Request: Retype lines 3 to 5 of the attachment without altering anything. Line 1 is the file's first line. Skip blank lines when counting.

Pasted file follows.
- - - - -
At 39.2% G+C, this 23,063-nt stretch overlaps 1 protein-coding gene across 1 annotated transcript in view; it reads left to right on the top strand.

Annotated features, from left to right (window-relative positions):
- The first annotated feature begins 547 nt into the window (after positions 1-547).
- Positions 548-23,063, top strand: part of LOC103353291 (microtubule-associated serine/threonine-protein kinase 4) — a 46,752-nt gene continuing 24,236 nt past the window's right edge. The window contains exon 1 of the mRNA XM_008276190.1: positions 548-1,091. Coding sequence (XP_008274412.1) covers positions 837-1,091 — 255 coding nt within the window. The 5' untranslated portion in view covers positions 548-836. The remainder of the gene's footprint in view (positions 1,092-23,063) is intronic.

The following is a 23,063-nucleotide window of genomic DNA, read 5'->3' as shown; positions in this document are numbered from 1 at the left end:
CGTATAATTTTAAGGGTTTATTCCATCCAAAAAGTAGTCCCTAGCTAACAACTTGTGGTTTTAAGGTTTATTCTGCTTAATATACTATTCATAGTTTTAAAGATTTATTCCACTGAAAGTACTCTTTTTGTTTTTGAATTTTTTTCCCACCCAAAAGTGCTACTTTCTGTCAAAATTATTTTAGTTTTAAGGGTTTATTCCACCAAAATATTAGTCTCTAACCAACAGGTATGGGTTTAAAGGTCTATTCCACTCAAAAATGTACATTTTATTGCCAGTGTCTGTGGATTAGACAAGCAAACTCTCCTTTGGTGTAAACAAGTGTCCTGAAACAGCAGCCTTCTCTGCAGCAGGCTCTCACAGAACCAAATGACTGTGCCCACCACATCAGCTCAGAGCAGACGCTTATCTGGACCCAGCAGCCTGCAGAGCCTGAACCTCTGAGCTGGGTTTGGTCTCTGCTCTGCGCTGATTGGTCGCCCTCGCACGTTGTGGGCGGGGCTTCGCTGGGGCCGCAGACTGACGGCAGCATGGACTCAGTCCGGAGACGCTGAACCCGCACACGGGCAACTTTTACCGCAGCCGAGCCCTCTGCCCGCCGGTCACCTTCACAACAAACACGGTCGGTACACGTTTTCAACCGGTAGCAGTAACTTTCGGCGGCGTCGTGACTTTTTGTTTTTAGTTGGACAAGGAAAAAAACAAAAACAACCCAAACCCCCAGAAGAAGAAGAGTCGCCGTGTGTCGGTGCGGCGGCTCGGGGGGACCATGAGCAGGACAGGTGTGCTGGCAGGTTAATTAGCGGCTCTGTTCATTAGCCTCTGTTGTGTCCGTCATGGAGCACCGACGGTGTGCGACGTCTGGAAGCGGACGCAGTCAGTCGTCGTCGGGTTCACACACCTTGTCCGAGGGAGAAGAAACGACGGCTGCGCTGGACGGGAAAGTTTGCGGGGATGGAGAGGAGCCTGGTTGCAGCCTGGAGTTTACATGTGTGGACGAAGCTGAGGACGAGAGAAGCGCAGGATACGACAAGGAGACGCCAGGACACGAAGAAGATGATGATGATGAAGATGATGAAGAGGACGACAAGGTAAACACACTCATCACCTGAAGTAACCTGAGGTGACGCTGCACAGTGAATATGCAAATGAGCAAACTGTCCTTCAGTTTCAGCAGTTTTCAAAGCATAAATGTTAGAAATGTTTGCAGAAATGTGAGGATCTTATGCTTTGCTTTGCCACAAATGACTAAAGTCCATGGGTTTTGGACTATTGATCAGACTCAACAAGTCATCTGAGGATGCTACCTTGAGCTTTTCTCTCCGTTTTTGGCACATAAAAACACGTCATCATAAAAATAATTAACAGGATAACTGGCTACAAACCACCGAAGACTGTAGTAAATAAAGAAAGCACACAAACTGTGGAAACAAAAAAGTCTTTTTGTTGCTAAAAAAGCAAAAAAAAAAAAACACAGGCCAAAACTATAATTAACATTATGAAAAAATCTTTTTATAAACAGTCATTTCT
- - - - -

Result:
- The first annotated feature begins 547 nt into the window (after positions 1-547).
- Positions 548-23,063, top strand: part of LOC103353291 (microtubule-associated serine/threonine-protein kinase 4) — a 46,752-nt gene continuing 24,236 nt past the window's right edge. The window contains exon 1 of the mRNA XM_008276190.1: positions 548-1,091. Coding sequence (XP_008274412.1) covers positions 837-1,091 — 255 coding nt within the window. The 5' untranslated portion in view covers positions 548-836. The remainder of the gene's footprint in view (positions 1,092-23,063) is intronic.

The following is a 23,063-nucleotide window of genomic DNA, read 5'->3' as shown; positions in this document are numbered from 1 at the left end: